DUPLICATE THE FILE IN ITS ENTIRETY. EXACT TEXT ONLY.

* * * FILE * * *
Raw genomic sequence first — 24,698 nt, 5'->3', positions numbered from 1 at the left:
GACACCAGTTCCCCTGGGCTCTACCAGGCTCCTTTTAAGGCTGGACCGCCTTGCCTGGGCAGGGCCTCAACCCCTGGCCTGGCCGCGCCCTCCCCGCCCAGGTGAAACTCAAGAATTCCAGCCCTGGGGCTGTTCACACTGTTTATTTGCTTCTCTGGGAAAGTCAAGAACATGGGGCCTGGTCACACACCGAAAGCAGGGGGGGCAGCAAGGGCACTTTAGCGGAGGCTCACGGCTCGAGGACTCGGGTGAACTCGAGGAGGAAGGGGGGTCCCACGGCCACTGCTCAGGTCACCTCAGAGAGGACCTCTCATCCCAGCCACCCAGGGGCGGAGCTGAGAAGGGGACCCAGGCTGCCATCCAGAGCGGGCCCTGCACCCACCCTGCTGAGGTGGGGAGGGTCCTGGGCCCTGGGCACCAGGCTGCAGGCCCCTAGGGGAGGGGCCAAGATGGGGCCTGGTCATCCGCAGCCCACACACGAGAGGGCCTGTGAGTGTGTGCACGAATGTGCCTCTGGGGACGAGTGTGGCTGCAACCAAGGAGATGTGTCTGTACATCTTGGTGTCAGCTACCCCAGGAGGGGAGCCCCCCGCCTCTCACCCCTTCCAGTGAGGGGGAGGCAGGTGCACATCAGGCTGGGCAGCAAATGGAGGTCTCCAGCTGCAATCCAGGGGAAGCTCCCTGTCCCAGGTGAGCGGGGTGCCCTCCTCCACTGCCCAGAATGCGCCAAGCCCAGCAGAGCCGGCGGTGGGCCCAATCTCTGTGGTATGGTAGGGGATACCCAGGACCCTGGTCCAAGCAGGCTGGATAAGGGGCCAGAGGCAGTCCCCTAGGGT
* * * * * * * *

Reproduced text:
Raw genomic sequence first — 24,698 nt, 5'->3', positions numbered from 1 at the left:
GACACCAGTTCCCCTGGGCTCTACCAGGCTCCTTTTAAGGCTGGACCGCCTTGCCTGGGCAGGGCCTCAACCCCTGGCCTGGCCGCGCCCTCCCCGCCCAGGTGAAACTCAAGAATTCCAGCCCTGGGGCTGTTCACACTGTTTATTTGCTTCTCTGGGAAAGTCAAGAACATGGGGCCTGGTCACACACCGAAAGCAGGGGGGGCAGCAAGGGCACTTTAGCGGAGGCTCACGGCTCGAGGACTCGGGTGAACTCGAGGAGGAAGGGGGGTCCCACGGCCACTGCTCAGGTCACCTCAGAGAGGACCTCTCATCCCAGCCACCCAGGGGCGGAGCTGAGAAGGGGACCCAGGCTGCCATCCAGAGCGGGCCCTGCACCCACCCTGCTGAGGTGGGGAGGGTCCTGGGCCCTGGGCACCAGGCTGCAGGCCCCTAGGGGAGGGGCCAAGATGGGGCCTGGTCATCCGCAGCCCACACACGAGAGGGCCTGTGAGTGTGTGCACGAATGTGCCTCTGGGGACGAGTGTGGCTGCAACCAAGGAGATGTGTCTGTACATCTTGGTGTCAGCTACCCCAGGAGGGGAGCCCCCCGCCTCTCACCCCTTCCAGTGAGGGGGAGGCAGGTGCACATCAGGCTGGGCAGCAAATGGAGGTCTCCAGCTGCAATCCAGGGGAAGCTCCCTGTCCCAGGTGAGCGGGGTGCCCTCCTCCACTGCCCAGAATGCGCCAAGCCCAGCAGAGCCGGCGGTGGGCCCAATCTCTGTGGTATGGTAGGGGATACCCAGGACCCTGGTCCAAGCAGGCTGGATAAGGGGCCAGAGGCAGTCCCCTAGGGT